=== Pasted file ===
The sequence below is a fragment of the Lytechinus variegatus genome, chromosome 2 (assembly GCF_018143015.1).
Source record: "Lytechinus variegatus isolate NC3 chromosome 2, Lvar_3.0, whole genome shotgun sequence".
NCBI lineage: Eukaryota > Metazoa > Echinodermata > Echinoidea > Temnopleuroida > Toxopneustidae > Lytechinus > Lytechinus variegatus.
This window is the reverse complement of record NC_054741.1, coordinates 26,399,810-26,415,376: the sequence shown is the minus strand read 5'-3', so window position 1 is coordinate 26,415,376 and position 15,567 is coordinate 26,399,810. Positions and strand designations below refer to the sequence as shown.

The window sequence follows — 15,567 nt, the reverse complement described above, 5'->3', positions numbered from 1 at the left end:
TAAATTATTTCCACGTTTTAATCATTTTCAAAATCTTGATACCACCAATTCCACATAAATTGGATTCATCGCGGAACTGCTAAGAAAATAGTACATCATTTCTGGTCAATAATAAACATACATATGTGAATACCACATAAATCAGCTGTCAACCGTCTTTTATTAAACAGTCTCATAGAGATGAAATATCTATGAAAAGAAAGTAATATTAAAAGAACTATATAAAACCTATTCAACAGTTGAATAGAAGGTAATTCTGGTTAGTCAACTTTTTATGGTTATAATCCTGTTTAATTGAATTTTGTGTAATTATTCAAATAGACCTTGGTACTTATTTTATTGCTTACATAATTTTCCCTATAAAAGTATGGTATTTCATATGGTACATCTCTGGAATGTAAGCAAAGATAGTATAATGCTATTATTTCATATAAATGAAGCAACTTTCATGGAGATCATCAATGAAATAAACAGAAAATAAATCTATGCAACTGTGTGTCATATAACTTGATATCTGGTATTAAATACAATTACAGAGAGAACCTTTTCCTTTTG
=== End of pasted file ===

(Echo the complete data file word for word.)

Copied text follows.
The sequence below is a fragment of the Lytechinus variegatus genome, chromosome 2 (assembly GCF_018143015.1).
Source record: "Lytechinus variegatus isolate NC3 chromosome 2, Lvar_3.0, whole genome shotgun sequence".
NCBI lineage: Eukaryota > Metazoa > Echinodermata > Echinoidea > Temnopleuroida > Toxopneustidae > Lytechinus > Lytechinus variegatus.
This window is the reverse complement of record NC_054741.1, coordinates 26,399,810-26,415,376: the sequence shown is the minus strand read 5'-3', so window position 1 is coordinate 26,415,376 and position 15,567 is coordinate 26,399,810. Positions and strand designations below refer to the sequence as shown.

The window sequence follows — 15,567 nt, the reverse complement described above, 5'->3', positions numbered from 1 at the left end:
TAAATTATTTCCACGTTTTAATCATTTTCAAAATCTTGATACCACCAATTCCACATAAATTGGATTCATCGCGGAACTGCTAAGAAAATAGTACATCATTTCTGGTCAATAATAAACATACATATGTGAATACCACATAAATCAGCTGTCAACCGTCTTTTATTAAACAGTCTCATAGAGATGAAATATCTATGAAAAGAAAGTAATATTAAAAGAACTATATAAAACCTATTCAACAGTTGAATAGAAGGTAATTCTGGTTAGTCAACTTTTTATGGTTATAATCCTGTTTAATTGAATTTTGTGTAATTATTCAAATAGACCTTGGTACTTATTTTATTGCTTACATAATTTTCCCTATAAAAGTATGGTATTTCATATGGTACATCTCTGGAATGTAAGCAAAGATAGTATAATGCTATTATTTCATATAAATGAAGCAACTTTCATGGAGATCATCAATGAAATAAACAGAAAATAAATCTATGCAACTGTGTGTCATATAACTTGATATCTGGTATTAAATACAATTACAGAGAGAACCTTTTCCTTTTG